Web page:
Happening Now: Air Quality Study by Aircraft Over Oil and Gas Production Areas
Posted: April 14th, 2015Author: All4 Staff
Beginning the week of March 22, 2015, an aircraft carrying a suite of meteorological and ambient monitoring instruments began a field campaign aimed at studying the air over oil and gas production areas. The study, named the Shale Oil and Natural Gas Nexus (SONGNEX), is led by the National Oceanographic and Atmospheric Administration (NOAA) and the Cooperative Institute for Research in Environmental Sciences (CIRES). It focuses on evaluating the impacts of emissions from oil and gas production sites on climate, air quality, and public health.
NOAA’s WP-3D Orion research aircraft is taking air samples over a variety of different tight oil and gas basins, focusing on the western United States. Flights are occurring over the following basins: Bakken, North Dakota; Upper Green River Valley, Wyoming; Uintah basin, Utah; Denver-Julesburg basin, Colorado; Haynesville shale, Texas; and Eagle Ford, Texas. SONGNEX will consider flights over the Marcellus, Pennsylvania region if time permits.
The study aims at collecting data to quantify emissions over the different oil and gas sites, as well as study the chemical transformation of these emissions in the atmosphere. The first main area of study, climate, will focus on understanding the effects of oil and gas production from the radiative forcing agents of methane and black aerosol carbon. Methane, a greenhouse gas and a main component of natural gas, is released into the atmosphere from equipment leaks, and the amount of emissions vary depending on different stages of production. The SONGNEX fly-over study will measure the methane emissions from the different basins using the same methodology to gain a better understanding of these amounts. Black carbon aerosols are emitted from natural gas flaring, and have recently been found to be an important anthropogenic emission in terms of climate forcing.
The second main area of study, air quality, will analyze the formation of ozone and fine particulate matter from emissions of methane, non-methane hydrocarbons, and nitrogen oxides over oil and gas production areas. Previous studies have shown enhancements of methane, non-methane hydrocarbons, and nitrogen oxides emissions over oil and gas basins, as well as elevated levels of ozone. Modeling of oil and gas production areas has also shown increasing ozone concentrations over shale regions. The data collected during SONGNEX will be used to quantify the precursor emissions and to analyze the springtime chemical transformation of the pollutants into ozone and fine particulate matter.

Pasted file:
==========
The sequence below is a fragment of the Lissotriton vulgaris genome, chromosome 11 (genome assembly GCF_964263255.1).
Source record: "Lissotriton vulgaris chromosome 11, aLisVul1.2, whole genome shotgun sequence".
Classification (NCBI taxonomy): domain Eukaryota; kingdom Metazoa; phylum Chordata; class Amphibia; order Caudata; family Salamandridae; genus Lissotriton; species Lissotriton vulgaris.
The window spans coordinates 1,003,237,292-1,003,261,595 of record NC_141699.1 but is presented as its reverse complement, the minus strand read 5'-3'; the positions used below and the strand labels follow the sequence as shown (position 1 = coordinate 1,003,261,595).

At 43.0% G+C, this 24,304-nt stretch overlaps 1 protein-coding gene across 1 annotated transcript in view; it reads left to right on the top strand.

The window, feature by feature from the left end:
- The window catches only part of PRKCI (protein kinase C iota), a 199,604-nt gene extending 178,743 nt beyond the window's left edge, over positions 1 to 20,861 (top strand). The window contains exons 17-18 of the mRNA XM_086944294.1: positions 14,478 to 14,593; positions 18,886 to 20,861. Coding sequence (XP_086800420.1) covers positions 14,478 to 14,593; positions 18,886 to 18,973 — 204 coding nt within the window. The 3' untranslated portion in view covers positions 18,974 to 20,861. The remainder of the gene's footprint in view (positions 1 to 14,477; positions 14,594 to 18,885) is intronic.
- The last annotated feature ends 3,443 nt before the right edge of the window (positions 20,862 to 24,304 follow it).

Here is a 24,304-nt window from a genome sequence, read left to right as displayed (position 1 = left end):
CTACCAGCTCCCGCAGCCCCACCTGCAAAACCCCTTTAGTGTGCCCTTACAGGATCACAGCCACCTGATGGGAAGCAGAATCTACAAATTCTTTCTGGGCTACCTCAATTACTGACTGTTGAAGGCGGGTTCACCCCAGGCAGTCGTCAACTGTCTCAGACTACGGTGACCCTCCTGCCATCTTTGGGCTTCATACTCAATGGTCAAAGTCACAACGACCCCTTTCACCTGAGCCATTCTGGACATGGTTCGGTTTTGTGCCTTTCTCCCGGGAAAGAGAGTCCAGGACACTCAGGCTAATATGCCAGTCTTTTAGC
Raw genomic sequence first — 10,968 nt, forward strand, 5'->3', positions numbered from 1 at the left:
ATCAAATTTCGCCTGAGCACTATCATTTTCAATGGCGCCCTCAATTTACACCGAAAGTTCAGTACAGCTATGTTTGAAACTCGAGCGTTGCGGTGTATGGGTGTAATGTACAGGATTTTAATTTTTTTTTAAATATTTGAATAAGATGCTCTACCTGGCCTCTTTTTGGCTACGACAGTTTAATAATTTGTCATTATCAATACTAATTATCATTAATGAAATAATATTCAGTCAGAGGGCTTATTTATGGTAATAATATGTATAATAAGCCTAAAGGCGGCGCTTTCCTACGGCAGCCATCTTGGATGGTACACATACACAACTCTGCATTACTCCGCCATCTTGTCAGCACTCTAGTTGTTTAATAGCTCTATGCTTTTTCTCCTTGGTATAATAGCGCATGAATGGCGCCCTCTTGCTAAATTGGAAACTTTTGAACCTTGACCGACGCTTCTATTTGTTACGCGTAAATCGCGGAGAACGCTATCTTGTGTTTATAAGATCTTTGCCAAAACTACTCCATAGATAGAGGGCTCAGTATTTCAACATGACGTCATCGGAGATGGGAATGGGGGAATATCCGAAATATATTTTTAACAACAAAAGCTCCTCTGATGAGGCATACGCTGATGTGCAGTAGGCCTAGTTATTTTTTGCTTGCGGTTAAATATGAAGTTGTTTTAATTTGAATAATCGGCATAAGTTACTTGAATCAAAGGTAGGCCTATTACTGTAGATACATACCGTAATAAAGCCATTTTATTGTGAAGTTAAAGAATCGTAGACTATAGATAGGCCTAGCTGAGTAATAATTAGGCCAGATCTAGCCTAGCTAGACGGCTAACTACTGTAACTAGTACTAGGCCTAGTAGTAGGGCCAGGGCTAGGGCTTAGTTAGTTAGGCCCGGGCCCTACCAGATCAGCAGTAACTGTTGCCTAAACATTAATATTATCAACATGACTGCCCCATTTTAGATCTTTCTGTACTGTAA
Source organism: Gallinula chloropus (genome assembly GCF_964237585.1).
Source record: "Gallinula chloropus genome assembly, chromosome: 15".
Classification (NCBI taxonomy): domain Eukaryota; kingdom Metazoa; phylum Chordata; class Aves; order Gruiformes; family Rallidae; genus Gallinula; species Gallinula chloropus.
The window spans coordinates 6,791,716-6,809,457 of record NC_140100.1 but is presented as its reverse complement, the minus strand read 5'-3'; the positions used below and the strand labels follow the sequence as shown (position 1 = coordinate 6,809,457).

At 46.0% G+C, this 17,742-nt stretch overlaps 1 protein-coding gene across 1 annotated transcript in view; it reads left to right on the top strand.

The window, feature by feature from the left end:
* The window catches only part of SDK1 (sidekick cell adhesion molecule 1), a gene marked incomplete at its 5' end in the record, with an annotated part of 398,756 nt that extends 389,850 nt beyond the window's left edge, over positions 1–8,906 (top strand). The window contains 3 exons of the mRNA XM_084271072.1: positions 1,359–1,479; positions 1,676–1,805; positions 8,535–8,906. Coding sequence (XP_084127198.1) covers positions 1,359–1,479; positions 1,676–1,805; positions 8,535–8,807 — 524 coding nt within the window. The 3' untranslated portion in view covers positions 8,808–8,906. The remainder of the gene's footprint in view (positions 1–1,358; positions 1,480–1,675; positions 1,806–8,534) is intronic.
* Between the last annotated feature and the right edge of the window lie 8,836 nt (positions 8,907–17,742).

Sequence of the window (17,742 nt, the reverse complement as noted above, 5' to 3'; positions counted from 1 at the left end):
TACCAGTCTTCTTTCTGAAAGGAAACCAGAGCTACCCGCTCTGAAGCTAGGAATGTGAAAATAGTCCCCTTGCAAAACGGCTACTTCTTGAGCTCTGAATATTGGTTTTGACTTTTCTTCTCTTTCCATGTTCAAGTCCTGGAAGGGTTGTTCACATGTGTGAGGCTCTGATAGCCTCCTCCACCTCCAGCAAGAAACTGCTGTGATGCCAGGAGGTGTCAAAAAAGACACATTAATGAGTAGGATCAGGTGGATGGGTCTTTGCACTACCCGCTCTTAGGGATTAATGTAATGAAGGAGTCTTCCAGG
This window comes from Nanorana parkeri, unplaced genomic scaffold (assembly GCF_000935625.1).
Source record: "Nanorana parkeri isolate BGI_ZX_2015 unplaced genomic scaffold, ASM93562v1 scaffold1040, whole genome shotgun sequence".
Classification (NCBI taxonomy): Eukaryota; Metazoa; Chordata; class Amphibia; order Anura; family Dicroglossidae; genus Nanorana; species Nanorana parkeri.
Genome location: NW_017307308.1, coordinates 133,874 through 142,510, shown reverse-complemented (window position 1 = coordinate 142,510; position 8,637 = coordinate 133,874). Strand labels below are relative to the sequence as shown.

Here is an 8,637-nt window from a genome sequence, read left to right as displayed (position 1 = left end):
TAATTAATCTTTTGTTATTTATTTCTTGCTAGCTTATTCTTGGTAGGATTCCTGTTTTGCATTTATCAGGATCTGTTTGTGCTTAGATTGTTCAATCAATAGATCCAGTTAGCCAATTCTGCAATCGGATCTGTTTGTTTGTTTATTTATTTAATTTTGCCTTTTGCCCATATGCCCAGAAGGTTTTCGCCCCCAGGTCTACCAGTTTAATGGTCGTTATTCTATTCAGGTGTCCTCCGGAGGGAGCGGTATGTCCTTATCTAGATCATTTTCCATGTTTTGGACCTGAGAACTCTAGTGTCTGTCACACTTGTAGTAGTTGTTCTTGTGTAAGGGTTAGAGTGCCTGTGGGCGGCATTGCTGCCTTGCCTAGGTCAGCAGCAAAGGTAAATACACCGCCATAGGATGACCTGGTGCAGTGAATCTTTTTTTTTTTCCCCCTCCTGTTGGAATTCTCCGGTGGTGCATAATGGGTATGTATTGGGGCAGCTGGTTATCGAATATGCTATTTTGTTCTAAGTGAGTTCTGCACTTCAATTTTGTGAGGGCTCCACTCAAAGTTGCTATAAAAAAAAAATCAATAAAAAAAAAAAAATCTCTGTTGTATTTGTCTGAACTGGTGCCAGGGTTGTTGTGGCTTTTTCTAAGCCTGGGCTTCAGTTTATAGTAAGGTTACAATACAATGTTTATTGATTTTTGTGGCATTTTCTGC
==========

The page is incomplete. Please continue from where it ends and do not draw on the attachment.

The last main area of study is air toxics. Oil and gas production may potentially release multiple air toxic compounds into the atmosphere. SONGNEX will quantify concentrations of hydrogen sulfide and benzene, toluene, ethyl benzene, and xylenes (BTEX compounds) over oil and gas production sites. The study will evaluate the mixing ratio and fraction of emissions at different stages of oil and gas production.
The SONGNEX fly-overs are happening now through May 2015, and are sure to collect some novel data relating to emissions over oil and gas production basins in the western United States. The analyses of the data will likely contribute to future regulations by the U.S. EPA regarding oil and gas production. It will be interesting to see how the climate conclusions affect greenhouse gas regulations and how the air quality study could influence ambient monitoring for criteria pollutants around oil and gas operations. The focus on ambient concentrations of oil and gas production emissions is similar to the proposed benzene fenceline monitoring requirements of 40 CFR Part 60, Subpart CC and UUU. The air toxics evaluation could provide a hint to future U.S. EPA regulation of emissions associated with oil and gas production.
Have you seen NOAA’s research aircraft flying over your facility? Leave a comment below to let us know! ALL4 will be keeping an eye on the studies that emerge from the SONGNEX campaign and how they shape future regulatory action.